RANGOON — In a big win for student demonstrators, the Burmese government agreed on Wednesday to host quadripartite discussions on education reform.
Following months of escalating protest against a new National Education Law, high-level government representatives met with student leaders in Naypyidaw, where they committed to bring together President Thein Sein, students, advocates, and lawmakers as the legislation comes under review, according to a student leader present at the meeting.
“We agreed to discuss and find solutions for the 11-points we have demanded,” student activist Nanda Sint Aung told The Irrawaddy shortly after the meeting, referring to a list of weaknesses in education reform agreed upon by the movement.
After hundreds of demonstrators set out on a march from Mandalay to Rangoon on Jan. 20, the president urged lawmakers to acknowledge their grievances and amend the law. Students responded that they would not end the protests until the government guaranteed an inclusive review process beginning with quadripartite talks.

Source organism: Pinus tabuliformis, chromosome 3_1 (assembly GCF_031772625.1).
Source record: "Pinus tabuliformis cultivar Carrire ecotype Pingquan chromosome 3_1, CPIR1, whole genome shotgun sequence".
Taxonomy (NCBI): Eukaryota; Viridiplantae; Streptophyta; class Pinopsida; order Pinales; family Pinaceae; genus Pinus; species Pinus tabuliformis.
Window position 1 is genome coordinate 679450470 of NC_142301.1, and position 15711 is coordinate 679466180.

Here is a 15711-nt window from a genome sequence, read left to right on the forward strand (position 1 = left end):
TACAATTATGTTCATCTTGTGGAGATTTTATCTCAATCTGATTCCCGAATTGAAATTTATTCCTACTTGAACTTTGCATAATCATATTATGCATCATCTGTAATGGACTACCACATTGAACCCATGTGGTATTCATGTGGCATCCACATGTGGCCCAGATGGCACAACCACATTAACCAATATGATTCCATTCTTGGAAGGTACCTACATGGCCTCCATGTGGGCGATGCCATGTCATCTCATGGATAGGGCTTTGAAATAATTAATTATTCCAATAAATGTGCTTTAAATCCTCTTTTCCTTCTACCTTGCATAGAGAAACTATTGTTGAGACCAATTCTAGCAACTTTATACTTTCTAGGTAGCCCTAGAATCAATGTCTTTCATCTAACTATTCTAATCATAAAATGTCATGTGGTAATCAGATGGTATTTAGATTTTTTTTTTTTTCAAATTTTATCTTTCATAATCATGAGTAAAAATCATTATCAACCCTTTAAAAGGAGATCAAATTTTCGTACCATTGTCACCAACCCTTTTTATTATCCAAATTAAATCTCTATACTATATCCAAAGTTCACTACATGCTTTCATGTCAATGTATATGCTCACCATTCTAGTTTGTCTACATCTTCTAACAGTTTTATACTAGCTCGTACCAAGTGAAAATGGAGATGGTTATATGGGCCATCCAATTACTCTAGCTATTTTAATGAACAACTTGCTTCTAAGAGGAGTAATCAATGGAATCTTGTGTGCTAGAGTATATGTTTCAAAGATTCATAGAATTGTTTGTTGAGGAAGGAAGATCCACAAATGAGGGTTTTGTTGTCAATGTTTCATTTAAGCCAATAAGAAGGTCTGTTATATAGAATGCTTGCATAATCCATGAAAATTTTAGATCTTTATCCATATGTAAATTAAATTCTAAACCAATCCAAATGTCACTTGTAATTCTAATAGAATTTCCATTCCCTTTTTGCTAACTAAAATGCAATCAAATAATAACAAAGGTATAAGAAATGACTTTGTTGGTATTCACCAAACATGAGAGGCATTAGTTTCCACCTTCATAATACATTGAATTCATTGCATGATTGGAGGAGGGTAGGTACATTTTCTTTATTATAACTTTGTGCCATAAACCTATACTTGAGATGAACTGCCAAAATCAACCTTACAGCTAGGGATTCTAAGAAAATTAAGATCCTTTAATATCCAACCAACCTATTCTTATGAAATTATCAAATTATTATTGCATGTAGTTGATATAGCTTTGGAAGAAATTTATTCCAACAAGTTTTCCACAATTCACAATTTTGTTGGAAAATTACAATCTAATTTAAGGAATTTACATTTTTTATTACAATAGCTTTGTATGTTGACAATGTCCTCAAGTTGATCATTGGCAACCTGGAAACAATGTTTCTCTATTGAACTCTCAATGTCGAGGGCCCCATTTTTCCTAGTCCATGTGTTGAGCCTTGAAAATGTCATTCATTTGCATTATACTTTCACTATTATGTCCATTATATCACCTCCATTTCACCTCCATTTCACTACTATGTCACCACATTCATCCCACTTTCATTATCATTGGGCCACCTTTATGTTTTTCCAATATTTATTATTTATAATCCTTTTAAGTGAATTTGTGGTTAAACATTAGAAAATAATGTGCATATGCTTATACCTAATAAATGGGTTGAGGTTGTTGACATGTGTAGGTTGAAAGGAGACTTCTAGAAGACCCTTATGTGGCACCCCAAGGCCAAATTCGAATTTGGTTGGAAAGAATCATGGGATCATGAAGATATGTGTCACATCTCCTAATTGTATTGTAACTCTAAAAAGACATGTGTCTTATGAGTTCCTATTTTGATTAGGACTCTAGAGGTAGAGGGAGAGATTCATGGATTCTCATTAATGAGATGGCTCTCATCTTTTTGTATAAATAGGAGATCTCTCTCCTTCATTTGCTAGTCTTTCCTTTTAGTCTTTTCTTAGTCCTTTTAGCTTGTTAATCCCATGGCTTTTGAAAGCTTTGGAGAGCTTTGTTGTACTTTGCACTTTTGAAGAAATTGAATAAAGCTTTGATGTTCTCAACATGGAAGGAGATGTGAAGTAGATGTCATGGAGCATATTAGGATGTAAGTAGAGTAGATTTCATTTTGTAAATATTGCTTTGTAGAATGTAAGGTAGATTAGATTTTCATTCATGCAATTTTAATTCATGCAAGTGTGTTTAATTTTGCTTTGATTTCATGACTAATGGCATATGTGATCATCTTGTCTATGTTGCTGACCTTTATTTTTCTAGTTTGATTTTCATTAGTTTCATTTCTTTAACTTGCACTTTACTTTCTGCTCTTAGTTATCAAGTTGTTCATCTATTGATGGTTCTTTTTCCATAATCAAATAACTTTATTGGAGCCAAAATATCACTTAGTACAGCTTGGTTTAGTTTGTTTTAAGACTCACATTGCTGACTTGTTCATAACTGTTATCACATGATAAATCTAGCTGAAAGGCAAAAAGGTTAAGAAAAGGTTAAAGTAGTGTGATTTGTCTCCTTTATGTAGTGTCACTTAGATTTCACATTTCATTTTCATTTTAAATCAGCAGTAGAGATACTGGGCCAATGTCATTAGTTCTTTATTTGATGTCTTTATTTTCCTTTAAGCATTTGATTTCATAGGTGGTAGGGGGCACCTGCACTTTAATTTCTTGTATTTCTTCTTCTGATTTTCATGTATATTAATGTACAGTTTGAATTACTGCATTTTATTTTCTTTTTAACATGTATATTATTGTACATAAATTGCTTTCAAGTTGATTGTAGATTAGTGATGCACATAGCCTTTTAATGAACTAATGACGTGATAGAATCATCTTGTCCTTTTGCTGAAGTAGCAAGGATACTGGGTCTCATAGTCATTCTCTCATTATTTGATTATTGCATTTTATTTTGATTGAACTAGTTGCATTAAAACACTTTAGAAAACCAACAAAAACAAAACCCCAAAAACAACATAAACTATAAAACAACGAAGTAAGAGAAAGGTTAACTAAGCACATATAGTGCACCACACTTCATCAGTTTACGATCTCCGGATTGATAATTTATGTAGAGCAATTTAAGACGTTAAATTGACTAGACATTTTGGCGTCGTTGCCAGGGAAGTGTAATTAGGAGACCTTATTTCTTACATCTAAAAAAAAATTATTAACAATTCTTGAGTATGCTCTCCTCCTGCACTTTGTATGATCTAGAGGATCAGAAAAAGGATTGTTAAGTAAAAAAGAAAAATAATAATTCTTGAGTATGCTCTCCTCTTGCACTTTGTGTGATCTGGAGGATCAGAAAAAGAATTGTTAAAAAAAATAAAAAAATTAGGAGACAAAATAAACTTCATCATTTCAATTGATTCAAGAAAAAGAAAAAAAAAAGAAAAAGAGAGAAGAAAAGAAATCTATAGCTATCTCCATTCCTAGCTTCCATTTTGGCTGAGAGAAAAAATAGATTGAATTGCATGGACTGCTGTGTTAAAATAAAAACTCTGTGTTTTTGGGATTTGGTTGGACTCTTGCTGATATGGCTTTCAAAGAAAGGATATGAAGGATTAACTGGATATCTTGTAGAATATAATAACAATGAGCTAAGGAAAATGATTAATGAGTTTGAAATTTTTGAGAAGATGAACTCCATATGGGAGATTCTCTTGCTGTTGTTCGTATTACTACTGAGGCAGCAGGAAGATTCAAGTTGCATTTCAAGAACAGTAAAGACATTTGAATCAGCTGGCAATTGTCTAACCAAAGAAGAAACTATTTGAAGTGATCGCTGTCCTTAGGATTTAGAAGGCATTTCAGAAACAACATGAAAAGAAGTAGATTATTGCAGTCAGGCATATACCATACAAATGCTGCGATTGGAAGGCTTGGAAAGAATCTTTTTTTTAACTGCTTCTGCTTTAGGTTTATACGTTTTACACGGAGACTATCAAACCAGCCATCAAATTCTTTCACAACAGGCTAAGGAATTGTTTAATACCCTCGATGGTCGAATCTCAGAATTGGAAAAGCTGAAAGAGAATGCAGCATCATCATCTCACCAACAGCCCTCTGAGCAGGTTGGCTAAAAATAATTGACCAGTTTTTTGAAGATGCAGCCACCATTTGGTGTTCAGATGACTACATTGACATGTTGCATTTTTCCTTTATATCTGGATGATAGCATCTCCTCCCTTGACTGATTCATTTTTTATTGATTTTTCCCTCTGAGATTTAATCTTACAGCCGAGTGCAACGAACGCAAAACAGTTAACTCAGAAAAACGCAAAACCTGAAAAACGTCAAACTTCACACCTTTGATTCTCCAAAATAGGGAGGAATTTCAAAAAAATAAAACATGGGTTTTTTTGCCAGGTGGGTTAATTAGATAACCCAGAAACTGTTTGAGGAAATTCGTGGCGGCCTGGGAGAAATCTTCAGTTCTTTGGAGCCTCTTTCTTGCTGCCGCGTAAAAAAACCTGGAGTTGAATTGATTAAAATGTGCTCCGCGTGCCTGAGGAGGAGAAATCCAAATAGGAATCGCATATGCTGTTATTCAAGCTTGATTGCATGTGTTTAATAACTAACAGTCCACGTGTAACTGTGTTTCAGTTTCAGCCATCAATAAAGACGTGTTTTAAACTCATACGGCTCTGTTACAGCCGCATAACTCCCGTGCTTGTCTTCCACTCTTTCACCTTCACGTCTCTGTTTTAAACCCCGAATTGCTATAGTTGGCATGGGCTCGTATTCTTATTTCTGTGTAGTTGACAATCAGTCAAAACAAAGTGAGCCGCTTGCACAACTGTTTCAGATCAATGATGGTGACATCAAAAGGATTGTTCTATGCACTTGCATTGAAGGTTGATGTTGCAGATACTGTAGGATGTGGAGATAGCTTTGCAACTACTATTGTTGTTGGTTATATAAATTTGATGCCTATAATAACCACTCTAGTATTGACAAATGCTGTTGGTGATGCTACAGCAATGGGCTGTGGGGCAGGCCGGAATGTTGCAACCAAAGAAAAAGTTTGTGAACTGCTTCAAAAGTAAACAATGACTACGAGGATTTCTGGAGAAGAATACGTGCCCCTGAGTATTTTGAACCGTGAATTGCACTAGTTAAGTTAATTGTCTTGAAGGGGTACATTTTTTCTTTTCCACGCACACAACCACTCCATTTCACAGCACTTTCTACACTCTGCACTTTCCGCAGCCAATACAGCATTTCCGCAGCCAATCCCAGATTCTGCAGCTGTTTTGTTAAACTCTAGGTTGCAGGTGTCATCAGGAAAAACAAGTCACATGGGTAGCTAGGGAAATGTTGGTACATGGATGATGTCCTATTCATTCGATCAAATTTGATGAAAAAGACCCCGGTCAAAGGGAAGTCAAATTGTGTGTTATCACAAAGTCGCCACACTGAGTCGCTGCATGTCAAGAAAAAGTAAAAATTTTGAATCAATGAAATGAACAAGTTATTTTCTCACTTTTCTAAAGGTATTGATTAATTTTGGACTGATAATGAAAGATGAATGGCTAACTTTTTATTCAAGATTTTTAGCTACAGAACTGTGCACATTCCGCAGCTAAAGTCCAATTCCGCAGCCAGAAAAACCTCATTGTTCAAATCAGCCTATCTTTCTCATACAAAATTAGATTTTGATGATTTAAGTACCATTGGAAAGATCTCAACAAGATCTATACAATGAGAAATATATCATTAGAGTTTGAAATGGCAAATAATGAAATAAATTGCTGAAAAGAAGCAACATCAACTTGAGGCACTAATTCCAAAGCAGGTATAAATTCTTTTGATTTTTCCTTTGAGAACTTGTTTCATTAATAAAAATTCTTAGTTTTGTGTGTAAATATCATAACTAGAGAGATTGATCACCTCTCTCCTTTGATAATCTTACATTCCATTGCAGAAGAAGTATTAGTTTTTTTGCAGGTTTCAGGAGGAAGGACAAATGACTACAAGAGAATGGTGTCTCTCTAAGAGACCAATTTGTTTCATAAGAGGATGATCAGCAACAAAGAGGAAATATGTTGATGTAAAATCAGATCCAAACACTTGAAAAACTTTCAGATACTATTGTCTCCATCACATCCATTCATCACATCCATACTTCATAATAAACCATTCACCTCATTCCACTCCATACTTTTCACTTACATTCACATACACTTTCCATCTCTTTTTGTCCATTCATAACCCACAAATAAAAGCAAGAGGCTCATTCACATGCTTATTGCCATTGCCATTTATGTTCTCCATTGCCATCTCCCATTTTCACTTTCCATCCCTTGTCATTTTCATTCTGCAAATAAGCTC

Wednesday’s five-hour discussion followed a tense stand-off between protesters and police in Taung Tha, Mandalay Division, where authorities attempted to prevent the crowd from entering the town. Police later stood down and the procession continued.
President’s Office Minister Aung Min and representatives of Parliament and the Ministry of Education attended Wednesday’s meeting, where Nanda Sint Aung said they signed a formal assurance that the requested quadripartite talks will be held on Feb. 1 in Rangoon.
A number of notable activists—including Min Ko Naing, Mya Aye and Phone Cho of the 88 Generation Peace and Open Society—also witnessed and served as signatories to the agreement.
Nanda Sint Aung said on behalf of the student movement that activists were “satisfied” with the agreement, but stressed that they were “worried about the talks because we have no history of getting positive results.”
He said the demonstrations will be paused temporarily on the day of the Rangoon talks. Hundreds of students, teachers and supporters are currently marching from Taung Tha to Popa, Mandalay Division, while other “columns” are mobilizing in Irrawaddy Division and elsewhere with plans to converge in the commercial capital.
Massive student demonstrations gained traction soon after passage of the National Education Law in September 2014. Its critics claim the legislation centralizes authority, restricts the formation of independent student unions and curbs curricular freedoms.
Zarni Mann contributed reporting from Taung Tha, Mandalay Division.